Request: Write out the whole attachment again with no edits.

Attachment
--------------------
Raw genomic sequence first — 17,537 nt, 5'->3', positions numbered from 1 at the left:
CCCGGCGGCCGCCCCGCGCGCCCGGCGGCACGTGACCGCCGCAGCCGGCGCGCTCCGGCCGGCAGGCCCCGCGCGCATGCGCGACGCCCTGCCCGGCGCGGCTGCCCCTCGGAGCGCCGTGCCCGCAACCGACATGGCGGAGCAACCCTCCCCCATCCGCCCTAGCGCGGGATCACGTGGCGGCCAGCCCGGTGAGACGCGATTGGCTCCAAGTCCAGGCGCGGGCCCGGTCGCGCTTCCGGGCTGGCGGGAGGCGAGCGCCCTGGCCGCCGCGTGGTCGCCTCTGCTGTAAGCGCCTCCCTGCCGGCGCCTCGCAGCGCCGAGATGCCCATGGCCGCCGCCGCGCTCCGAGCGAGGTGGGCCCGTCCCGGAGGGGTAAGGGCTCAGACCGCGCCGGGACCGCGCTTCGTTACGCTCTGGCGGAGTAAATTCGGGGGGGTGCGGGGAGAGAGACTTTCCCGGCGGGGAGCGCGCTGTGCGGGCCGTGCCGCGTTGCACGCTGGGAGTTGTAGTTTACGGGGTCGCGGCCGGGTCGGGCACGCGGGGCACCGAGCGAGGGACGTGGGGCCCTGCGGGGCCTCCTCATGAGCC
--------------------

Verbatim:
Raw genomic sequence first — 17,537 nt, 5'->3', positions numbered from 1 at the left:
CCCGGCGGCCGCCCCGCGCGCCCGGCGGCACGTGACCGCCGCAGCCGGCGCGCTCCGGCCGGCAGGCCCCGCGCGCATGCGCGACGCCCTGCCCGGCGCGGCTGCCCCTCGGAGCGCCGTGCCCGCAACCGACATGGCGGAGCAACCCTCCCCCATCCGCCCTAGCGCGGGATCACGTGGCGGCCAGCCCGGTGAGACGCGATTGGCTCCAAGTCCAGGCGCGGGCCCGGTCGCGCTTCCGGGCTGGCGGGAGGCGAGCGCCCTGGCCGCCGCGTGGTCGCCTCTGCTGTAAGCGCCTCCCTGCCGGCGCCTCGCAGCGCCGAGATGCCCATGGCCGCCGCCGCGCTCCGAGCGAGGTGGGCCCGTCCCGGAGGGGTAAGGGCTCAGACCGCGCCGGGACCGCGCTTCGTTACGCTCTGGCGGAGTAAATTCGGGGGGGTGCGGGGAGAGAGACTTTCCCGGCGGGGAGCGCGCTGTGCGGGCCGTGCCGCGTTGCACGCTGGGAGTTGTAGTTTACGGGGTCGCGGCCGGGTCGGGCACGCGGGGCACCGAGCGAGGGACGTGGGGCCCTGCGGGGCCTCCTCATGAGCC